Preparing for an Interview

An interview is your opportunity to create a great first impression on a potential employer. So, how do you best prepare for such an opportunity? 

An interview is your opportunity to create a great first impression on a potential employer.  It’s the time that that employer has provided you to highlight your talents and experience as they relate to the job at hand.

So, how do you best prepare for such an opportunity?  How do you put your best foot forward?  First, let’s start with how you prepare for an interview before we dive into the interview process in later posts.

Research the Employer and Interviewers

In short, do your homework.  Gathering background information on employers is a crucial element in successful interview preparation.  You will want to be prepared to answer the question, “What do you know about our company?” and “Why do you want to work here?”  Both questions are best answered by having some background information about the company.  Knowing as much as possible about the company’s past performance and future plans can make your interview more interactive.   And, it could just be the leg up you need in a competitive job market.

Tied to this, research your interviewers.  You never know, maybe you have a connection with them that may be meaningful and worth bringing up in introductions.  It’s a great way to show you’ve done your homework!

LinkedIn is an excellent source of such information.   And “connecting” with your interviewers via LinkedIn is a great way to get yourself in front of your potential employer once again.

Practice, Practice, Practice!

It can’t be overstated enough.  Going through the job posting and being prepared to answer any questions related to the job duties listed is key.  Also, if you don’t have a repository of questions already, google some common interview questions.  Then, focus your preparation on reviewing and having answers prepared for them.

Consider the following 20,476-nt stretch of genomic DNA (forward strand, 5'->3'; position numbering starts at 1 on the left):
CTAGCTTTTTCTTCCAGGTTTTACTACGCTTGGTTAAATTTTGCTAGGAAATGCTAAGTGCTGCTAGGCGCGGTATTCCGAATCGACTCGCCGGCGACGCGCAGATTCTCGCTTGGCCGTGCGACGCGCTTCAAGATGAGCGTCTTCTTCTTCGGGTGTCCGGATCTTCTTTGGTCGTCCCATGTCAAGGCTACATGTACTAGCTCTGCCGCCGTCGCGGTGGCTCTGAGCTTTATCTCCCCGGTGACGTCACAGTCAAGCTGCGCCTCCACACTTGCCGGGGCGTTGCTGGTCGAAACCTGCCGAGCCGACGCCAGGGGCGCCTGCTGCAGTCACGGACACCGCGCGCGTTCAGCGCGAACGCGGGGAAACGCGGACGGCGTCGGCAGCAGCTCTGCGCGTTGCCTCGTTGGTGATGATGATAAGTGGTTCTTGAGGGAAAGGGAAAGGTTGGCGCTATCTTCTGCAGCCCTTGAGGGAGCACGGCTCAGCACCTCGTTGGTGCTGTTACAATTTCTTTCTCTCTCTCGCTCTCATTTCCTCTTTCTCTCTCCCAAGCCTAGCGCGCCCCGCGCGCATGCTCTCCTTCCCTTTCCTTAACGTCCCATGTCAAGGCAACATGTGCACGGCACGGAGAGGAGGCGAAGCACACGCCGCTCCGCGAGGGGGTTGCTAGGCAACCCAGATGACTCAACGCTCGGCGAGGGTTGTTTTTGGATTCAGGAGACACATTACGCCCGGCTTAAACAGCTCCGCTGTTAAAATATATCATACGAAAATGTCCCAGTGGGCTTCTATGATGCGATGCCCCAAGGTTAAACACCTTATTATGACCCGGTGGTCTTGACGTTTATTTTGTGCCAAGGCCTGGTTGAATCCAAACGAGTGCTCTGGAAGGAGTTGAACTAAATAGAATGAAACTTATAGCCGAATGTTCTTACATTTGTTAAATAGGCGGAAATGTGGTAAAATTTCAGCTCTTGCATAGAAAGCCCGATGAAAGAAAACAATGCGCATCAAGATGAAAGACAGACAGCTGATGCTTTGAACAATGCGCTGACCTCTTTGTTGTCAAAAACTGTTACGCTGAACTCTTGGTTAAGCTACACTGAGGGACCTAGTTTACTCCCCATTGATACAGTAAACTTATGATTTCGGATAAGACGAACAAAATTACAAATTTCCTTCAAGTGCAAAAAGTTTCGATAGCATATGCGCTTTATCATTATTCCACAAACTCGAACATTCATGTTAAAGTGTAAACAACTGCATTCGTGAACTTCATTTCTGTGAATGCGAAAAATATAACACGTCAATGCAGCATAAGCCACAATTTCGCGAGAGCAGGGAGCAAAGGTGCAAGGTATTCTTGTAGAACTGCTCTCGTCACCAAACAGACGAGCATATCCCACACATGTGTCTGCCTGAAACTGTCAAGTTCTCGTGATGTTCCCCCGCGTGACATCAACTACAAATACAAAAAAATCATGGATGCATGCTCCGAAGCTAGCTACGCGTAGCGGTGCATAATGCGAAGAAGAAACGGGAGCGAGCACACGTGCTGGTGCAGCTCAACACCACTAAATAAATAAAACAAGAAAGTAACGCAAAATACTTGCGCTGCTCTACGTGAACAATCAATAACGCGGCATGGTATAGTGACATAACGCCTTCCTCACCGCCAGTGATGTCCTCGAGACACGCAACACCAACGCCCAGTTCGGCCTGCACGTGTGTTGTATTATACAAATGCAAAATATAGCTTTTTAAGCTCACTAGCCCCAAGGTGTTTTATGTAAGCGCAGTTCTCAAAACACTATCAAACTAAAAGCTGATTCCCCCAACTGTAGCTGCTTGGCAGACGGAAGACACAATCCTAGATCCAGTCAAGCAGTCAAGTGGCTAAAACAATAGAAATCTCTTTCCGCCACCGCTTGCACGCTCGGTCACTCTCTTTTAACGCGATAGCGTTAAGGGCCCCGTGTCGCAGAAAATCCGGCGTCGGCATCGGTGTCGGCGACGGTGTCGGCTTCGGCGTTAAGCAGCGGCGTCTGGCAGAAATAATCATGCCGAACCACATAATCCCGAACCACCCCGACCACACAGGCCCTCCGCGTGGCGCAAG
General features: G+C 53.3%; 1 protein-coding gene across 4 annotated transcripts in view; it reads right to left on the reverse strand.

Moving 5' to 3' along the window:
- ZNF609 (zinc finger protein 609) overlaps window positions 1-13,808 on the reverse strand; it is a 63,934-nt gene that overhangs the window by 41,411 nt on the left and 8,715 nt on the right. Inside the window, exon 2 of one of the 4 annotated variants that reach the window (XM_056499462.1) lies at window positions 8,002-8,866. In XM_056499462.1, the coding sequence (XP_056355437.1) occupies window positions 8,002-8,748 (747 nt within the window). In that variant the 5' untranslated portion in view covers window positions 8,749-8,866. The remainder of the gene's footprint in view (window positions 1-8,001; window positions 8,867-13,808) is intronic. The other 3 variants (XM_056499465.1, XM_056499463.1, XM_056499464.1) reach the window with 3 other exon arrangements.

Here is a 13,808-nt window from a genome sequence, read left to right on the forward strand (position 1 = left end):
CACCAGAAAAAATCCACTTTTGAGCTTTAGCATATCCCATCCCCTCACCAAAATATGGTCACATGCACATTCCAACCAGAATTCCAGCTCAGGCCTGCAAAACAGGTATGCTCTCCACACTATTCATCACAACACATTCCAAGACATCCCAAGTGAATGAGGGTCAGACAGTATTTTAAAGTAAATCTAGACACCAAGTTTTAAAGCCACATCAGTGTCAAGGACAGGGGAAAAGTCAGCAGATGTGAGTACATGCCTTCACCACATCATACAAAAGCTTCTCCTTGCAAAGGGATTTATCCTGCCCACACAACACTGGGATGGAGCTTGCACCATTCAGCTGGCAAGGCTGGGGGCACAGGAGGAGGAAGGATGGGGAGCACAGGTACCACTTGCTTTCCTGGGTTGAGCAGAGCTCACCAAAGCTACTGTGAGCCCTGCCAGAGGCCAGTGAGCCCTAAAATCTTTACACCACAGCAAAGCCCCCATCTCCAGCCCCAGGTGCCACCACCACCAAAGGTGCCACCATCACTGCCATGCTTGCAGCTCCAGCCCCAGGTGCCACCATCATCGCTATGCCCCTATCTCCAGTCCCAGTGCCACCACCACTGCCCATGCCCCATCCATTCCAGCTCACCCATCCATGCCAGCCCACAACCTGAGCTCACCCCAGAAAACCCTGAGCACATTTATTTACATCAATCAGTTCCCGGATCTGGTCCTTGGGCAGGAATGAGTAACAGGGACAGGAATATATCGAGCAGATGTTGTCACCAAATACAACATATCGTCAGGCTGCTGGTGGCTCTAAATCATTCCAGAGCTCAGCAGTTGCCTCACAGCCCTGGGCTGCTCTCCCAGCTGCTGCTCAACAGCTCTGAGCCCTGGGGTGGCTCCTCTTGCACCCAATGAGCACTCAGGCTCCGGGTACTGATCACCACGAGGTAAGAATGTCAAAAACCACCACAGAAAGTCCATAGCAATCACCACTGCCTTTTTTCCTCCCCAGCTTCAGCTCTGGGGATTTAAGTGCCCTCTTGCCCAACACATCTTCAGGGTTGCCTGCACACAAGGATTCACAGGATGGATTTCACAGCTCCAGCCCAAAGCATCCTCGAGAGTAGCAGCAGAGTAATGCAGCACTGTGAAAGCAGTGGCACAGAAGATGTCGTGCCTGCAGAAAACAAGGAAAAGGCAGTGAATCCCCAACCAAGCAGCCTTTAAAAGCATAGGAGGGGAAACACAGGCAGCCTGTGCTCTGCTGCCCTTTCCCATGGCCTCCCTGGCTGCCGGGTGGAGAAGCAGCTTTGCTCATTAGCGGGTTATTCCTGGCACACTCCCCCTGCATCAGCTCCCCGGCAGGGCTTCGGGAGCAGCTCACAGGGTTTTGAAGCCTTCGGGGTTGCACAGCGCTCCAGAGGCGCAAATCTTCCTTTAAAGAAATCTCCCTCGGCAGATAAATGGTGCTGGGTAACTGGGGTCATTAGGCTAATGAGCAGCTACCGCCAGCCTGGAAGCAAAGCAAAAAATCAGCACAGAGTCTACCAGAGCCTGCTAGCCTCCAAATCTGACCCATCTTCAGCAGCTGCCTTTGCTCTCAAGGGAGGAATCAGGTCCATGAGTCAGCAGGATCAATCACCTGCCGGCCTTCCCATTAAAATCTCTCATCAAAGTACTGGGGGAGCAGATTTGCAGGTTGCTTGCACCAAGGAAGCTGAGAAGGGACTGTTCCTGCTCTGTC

TOP TIP:   Think of 5-6 “meaty” professional work examples and accomplishments.  For example, an upset customer situation you turned around, a time you worked on a cross-functional team, etc…   The more angles there are to your example, the more ways you can use it to answer a variety of different type of questions.   While you may not know the questions you will be asked, this tip will give you the ability to have an example ready for just about any type of question asked.

Do a Drive-By

Even if you know the location of your interview, do a quick drive-by the location during roughly the same time of your interview a few days in advance of it.  This will alert you as to traffic issues, road construction, and give you an idea where to park.  That way you can arrive well before your interview and there is nothing additional to add to your nerves on the big day.

Plan Your Attire

Plan your attire head to toe – literally.  A nice suit with sport socks is not impressive!   Be careful of distractions such as noisy jewelry or too flashy of an outfit.  If in doubt, go conservative and business professional unless it’s strictly a more casual work environment like a factory or warehouse.   Even then, it depends on the job you are applying for.